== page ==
It’s really important to feel that independence of having the freedom to spend if you want to. Even if you’re not drawing a salary and are a stay-at-home parent, you need to have a little cash of your own in your pocket.

  • V.S. Rodriguez

    June 18th, 2011 at 12:46 AM

    I think the money should be only be divided after all the bills have been paid. As long as there are debts and bills to pay, nobody in the house owns the money!It belongs to whoever the bill payments need to go to.

    So few couples realize that and keep paying by credit card, putting off the day they have to actually PAY debts. A credit card’s only adding to your financial problems, not solving them.

  • Lori Hollander

    June 18th, 2011 at 10:04 AM

    What you are describing sounds great AND you may have some hiccups but with your attitude I believe you and your partner will work them through! Thanks for sharing.

  • Lori Hollander

    June 18th, 2011 at 10:10 AM

    L.L. – Thanks for your kind words. You and your wife can help each other if she can help you enjoy and spend a little more and you can help her save a little more. Communication is the key.
    Thanks for your comments.

  • Lori Hollander

    June 18th, 2011 at 10:12 AM

    You got it! I love what you said about remembering you can’t behave as if you are single. Some people don’t understand that. Marriage involves many compromises.
    Appreciate your input.

  • Lori Hollander

    June 18th, 2011 at 10:16 AM

    Wonderful!! So glad the tips were helpful. If you have any questions feel free to email. Lori

  • Lori Hollander

    June 18th, 2011 at 10:17 AM

    Very true!! Thanks for your comments.

  • Lori Hollander

    June 18th, 2011 at 10:19 AM

    I love what you two have done. Sounds like you have done a lot of communicating. That’s what it takes. Thanks for sharing your methods.

  • Lori Hollander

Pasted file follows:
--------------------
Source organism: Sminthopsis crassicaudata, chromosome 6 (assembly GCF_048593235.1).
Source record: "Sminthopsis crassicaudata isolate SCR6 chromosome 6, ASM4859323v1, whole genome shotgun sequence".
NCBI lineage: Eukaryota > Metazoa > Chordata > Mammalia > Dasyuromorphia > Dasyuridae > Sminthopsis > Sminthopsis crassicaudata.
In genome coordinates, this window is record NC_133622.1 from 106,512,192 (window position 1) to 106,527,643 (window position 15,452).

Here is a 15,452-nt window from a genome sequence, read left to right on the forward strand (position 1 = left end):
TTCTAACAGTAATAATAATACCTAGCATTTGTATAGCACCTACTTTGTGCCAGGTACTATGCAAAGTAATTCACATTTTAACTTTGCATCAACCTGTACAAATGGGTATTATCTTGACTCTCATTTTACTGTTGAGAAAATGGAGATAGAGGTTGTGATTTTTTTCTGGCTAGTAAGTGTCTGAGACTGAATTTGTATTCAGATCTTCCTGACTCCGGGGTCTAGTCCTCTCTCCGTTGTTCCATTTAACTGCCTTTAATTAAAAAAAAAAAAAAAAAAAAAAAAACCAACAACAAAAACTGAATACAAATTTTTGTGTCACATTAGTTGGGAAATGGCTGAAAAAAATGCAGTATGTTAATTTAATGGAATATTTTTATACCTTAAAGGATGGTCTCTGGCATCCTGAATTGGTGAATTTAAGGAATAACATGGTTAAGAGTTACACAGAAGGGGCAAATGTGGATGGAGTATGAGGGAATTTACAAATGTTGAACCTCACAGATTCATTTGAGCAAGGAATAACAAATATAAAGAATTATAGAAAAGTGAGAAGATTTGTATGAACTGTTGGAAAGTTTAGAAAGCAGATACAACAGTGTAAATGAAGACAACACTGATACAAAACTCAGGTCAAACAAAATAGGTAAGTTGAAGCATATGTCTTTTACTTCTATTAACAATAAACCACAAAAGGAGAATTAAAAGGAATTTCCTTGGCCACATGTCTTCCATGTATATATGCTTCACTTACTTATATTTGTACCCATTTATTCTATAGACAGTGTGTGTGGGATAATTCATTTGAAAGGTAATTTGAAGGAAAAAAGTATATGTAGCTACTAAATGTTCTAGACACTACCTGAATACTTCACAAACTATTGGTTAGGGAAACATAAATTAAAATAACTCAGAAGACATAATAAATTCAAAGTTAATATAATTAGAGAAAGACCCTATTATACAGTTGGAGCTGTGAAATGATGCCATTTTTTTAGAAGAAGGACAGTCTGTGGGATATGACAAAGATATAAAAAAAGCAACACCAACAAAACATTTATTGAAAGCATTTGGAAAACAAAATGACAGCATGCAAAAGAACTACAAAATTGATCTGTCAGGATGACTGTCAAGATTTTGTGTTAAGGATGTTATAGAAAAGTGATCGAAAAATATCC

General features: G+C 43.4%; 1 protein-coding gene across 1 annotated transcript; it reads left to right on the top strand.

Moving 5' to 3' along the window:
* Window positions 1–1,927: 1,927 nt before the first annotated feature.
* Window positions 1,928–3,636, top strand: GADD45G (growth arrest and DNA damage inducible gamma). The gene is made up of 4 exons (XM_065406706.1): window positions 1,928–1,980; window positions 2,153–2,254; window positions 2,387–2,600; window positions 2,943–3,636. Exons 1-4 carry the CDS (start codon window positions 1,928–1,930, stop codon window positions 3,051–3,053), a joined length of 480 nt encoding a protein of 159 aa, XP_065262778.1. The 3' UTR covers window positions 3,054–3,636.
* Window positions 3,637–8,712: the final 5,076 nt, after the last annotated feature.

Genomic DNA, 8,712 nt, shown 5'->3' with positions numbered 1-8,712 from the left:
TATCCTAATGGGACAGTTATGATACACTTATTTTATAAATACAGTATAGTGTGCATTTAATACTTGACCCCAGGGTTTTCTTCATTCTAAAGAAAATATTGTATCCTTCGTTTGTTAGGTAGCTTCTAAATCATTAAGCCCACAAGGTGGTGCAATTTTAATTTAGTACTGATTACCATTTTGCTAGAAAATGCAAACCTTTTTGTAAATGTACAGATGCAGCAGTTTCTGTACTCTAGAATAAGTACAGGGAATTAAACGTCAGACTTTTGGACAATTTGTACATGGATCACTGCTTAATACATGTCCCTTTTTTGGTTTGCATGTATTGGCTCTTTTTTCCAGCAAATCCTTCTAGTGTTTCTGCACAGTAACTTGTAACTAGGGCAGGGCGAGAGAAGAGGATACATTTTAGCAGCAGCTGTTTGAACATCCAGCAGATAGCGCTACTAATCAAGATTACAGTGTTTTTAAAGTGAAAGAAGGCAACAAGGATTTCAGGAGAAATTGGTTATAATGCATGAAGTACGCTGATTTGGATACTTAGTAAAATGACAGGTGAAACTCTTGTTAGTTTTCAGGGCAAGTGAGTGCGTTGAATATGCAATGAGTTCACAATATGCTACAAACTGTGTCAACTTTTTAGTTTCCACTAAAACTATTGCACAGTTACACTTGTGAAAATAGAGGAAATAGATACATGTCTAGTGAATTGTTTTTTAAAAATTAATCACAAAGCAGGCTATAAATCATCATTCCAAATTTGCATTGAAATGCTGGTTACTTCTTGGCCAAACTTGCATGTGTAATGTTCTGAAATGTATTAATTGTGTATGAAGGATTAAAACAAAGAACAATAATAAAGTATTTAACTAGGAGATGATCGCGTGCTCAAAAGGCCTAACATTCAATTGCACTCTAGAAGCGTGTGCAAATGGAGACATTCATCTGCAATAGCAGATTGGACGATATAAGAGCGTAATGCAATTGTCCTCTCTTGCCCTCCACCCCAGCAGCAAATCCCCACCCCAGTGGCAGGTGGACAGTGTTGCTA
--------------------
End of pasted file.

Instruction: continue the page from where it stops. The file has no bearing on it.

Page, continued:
June 18th, 2011 at 10:23 AM

    V.S. – Yes many couples do use credit cards as if they were cash. I totally agree, debt needs to be paid first by couples and then work out what happens with the rest.

    It’s easy to fall into the habit of charging. And it can be a dangerous habit.

    Appreciate your thoughts!

  • Temperance J.

    June 18th, 2011 at 8:44 PM

    It’s imperative that you agree to divide the total joint income in a family into three categories: my money, his money, our money. What you do with your own money is your business, but nobody is allowed to touch the Our Money without permission.

  • R.S.P.

    June 18th, 2011 at 8:58 PM

    @Temperance J. — That’s all good in theory but how do you enforce that? Give one person the bank card and one person the PIN code? That comes with its own issues and whoever has the PIN can steal the card and take the money. Yes, I said steal. Had an ex gf do that very thing to a joint savings account because I stupidly never ever checked what was in it.

    She told me she’d handle all the money and she sure did. Right into her pocket. Emptied the account apart from a couple of dollars one day and left the next while I was at work. It was too late by the time I found out. She had skipped town.

  • L.S. Robbin

    June 19th, 2011 at 10:08 PM

    Relationships are about trust. However, the unsavory types are becoming better at concealing their motives. You can’t seem to trust anybody these days to be who they present themselves to be.

    I’ve vowed to never get married because of how many women are gold diggers. You can hardly get past a first date without them fishing for information on what you earn.

    What you see is not what you get as R.S.P proved there. Seperate bank accounts all the way!

  • fern bailey

    June 19th, 2011 at 11:07 PM

    @L.S Robbins– I agree that’s the world we live in today by all appearances. Why can’t we trust people anymore? You have to watch your back 24/7.

    And don’t jump to blame women please. Men are just as guilty of manipulation as women are, especially if you’re widowed. It used to be you could take a man at his word and it would be as good as a written contract. What happened to that standard I doubt we’ll ever know.

  • Gabe Coleman

    June 19th, 2011 at 11:45 PM

    @fernbailey — Money happened. Greed happened. A decline in common decency happened.

    As a society we are extremely uptight about money no matter what. Most don’t discuss it because they were brought up being told “it’s rude” to do so. Funny enough,they are completely incapable of saying why it’s taboo.

    Eventually money becomes such a big deal that it’s understandable some end up doing whatever it takes to have it when they have none of their own-and that includes pretending to be what they are not.

    Bottom line is you cannot survive without money. It’s impossible. And if you don’t have it, suddenly all those standards you may once have held dear are disregarded. It’s tough to hang onto them when you’re penniless.

  • Lori Hollander

    June 20th, 2011 at 7:15 AM

    Thanks for your ideas. That is a system that would work for many couples.

  • Lori Hollander

    June 20th, 2011 at 7:25 AM